Gold for Ayling and Edward

GOLD: Louise Ayling and Julia Edward in action.
GOLD: Louise Ayling and Julia Edward in action.

They've been the big improvers of the year, and the New Zealand lightweight women's double scull of Louise Ayling and Julia Edward have confirmed that with a stunning gold medal row at the Munich World Cup regatta.

Southland's Ayling and Rotorua's Edward produced a brilliant all-the-way scull to go one better than their silver medal effort in Lucerne and confirm themselves as definite medal contenders for London.

With the crack Chinese and American doubles both bypassing the regatta, the field was a little down on quality in the final pre-London hitout. But still the way the Kiwi duo maintained their lead throughout, producing an impressive rating nudging 38 through the middle stages, was a good sign for the Games.

The Danes had closed the margin right up by the 1500m mark, but the Kiwi double found enough in the tank to ease out to a victory that will have their rivals sitting up and paying attention. Ayling and Edward finished the race, into a testing breeze, in 7m 22.88s, with the Danes a second and a-half back.

It was a great regatta in the lightweight double for the Kiwi squad, with Southland's Storm Uru and Auckland's Peter Taylor also claiming gold in their race to underline their credentials for London. They looked to be in total command through the first three-quarters but had to hold out the fast-finishing French for a confidence-boosting win by 0.19s.

The other New Zealand gold - predictably - went to the seemingly unbeatable pair of Eric Murray and Hamish Bond who made short work of a quality field to continue their unbeaten run in international rowing since 2009. They have now won 15 straight major regattas and are unbackable favourites for the gold in London.

The Kiwis took the first 500m to find their rhythm, then upped their rating to the 37 mark and left the field behind. The fast-finishing Australians hauled in the French for second, but were still nearly five second behind the New Zealanders.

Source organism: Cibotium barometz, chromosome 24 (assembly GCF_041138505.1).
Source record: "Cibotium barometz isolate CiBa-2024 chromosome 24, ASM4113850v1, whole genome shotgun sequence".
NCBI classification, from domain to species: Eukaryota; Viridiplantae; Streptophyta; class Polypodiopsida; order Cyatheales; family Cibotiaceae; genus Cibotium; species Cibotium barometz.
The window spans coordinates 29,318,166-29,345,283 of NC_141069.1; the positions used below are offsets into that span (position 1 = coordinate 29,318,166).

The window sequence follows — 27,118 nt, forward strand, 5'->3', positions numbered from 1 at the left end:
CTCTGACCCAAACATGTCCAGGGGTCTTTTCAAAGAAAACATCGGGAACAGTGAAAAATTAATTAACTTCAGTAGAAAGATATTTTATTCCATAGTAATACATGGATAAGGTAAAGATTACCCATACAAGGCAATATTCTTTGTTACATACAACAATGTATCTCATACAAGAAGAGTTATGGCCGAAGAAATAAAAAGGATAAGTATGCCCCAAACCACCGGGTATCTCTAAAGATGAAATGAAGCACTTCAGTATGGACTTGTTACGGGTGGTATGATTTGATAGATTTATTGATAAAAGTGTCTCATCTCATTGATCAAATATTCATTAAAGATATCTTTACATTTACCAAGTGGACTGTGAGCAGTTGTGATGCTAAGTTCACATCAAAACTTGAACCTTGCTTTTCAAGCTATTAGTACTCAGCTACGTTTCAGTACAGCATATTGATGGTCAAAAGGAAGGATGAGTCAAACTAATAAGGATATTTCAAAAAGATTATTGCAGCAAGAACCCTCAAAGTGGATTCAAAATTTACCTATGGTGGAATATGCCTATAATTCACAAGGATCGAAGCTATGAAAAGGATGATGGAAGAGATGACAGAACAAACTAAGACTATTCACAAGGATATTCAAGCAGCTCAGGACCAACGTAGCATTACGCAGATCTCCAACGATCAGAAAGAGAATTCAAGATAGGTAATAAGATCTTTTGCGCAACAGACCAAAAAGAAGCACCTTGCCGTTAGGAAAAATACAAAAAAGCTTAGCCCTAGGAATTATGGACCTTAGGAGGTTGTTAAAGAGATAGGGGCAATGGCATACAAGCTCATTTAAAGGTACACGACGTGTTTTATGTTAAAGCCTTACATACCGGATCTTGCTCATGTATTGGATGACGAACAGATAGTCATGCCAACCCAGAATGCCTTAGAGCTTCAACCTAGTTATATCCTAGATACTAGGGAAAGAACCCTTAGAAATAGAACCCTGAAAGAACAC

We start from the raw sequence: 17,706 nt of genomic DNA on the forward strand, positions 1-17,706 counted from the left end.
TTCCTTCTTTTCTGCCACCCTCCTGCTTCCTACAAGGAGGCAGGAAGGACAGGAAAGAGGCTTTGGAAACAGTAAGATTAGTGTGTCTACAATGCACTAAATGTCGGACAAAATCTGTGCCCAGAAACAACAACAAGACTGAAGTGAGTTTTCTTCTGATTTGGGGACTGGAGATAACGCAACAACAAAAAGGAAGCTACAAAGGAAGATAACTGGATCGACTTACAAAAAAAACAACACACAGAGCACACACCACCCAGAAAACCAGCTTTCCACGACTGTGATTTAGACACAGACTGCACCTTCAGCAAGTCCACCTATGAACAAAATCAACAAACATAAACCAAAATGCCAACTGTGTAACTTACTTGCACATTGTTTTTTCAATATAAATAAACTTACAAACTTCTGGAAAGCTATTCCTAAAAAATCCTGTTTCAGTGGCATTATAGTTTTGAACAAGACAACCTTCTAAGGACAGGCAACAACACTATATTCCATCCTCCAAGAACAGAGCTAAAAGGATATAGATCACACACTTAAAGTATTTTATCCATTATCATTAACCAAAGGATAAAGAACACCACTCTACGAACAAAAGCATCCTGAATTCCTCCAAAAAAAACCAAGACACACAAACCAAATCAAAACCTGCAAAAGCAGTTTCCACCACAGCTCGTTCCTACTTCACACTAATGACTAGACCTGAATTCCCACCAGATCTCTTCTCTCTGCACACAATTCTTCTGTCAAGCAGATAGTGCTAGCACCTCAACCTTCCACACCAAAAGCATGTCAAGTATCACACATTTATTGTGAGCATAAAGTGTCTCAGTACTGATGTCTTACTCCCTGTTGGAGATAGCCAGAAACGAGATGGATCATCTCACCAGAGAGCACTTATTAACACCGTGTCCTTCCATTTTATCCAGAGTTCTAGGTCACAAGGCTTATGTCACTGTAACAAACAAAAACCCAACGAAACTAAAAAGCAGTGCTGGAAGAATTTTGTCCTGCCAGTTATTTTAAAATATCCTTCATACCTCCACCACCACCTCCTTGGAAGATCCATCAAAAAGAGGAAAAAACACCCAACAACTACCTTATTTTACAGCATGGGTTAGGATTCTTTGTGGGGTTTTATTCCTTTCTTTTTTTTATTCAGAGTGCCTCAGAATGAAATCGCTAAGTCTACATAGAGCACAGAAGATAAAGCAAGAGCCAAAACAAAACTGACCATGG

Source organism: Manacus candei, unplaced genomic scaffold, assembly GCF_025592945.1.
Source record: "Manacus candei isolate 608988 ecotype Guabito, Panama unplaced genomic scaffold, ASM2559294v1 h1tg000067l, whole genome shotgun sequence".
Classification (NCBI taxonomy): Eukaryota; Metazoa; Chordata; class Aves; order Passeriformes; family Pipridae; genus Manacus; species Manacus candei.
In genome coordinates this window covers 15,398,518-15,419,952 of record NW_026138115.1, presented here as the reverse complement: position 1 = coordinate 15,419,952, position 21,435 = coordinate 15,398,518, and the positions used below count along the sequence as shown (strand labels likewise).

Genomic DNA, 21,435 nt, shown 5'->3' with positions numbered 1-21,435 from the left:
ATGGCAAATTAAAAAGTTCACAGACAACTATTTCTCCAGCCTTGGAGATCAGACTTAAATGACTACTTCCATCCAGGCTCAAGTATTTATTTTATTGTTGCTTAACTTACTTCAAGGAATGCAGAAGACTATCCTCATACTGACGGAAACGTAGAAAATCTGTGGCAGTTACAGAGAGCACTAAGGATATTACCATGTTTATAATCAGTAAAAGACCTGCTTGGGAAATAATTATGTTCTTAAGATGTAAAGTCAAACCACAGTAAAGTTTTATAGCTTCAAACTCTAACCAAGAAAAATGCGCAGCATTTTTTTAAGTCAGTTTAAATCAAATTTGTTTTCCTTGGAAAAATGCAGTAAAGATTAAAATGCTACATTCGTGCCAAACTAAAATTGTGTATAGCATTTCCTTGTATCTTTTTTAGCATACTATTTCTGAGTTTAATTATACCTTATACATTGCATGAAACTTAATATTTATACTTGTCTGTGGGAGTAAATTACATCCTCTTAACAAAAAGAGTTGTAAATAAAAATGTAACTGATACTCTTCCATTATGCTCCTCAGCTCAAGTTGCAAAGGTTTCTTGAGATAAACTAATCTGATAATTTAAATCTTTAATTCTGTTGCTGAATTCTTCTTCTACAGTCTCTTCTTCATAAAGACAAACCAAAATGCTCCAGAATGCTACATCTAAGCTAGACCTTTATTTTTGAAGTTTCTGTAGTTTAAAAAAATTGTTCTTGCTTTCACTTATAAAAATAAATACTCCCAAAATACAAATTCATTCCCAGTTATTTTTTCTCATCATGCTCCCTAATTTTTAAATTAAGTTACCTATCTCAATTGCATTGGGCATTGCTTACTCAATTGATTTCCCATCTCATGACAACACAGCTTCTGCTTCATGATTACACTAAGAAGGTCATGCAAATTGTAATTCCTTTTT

The other impressive performance from a Kiwi perspective was delivered by world champion double scullers Nathan Cohen and Joseph Sullivan who got their Olympic campaign back on track after finishing a disappointing 10th in Lucerne.

Some hard work between regattas appeared to have paid off as Cohen and Sullivan put in a big final 500m to finish second, just over a second behind Norway's impressive combination. They had been last at the halfway mark, and their finishing charge will have eased some anxieties around their form.

Coach Calvin Ferguson was rapt with the response from his men. "There was no pressure on them going in. I said to them 'keep it simple, trust each other and race to your strengths'.

"They felt that there's a lot more speed still to come and felt good about the race."

The women's pair of Juliette Haigh and Rebecca Scown also added silver when they went one better than Lucerne. But they have a lot to do to haul in the crack British combination of Helen Glover and Heather Stanning who had the best part of four seconds up their sleeves at the finish.

There was a major surprise in the women's double scull final, with the second-string New Zealand combination of Genevieve Armstrong and Zoe Stevenson easily nudging a listless looking top duo of Fi Patterson and Anna Reymer out for fourth.

The women's quad scull finished a distant last in their final.

There was also an encouraging return to form for single sculler Emma Twigg. The Hawke's Bay product grabbed silver behind multiple world and Olympic champion Ekaterina Karsten of Belarus, and looked in much better shape as she sustained a solid race.

Meanwhile, men's single sculler Mahe Drysdale confirmed he hoped to be back on the water in a matter of days, after a cycle accident in Munich forced him to withdraw from the regatta,

"It's not going to be an ongoing issue," said the five-time world champion of his shoulder injury. "I expect to be back in the boat in the next few days and shouldn;t have lost too much."

Fairfax Media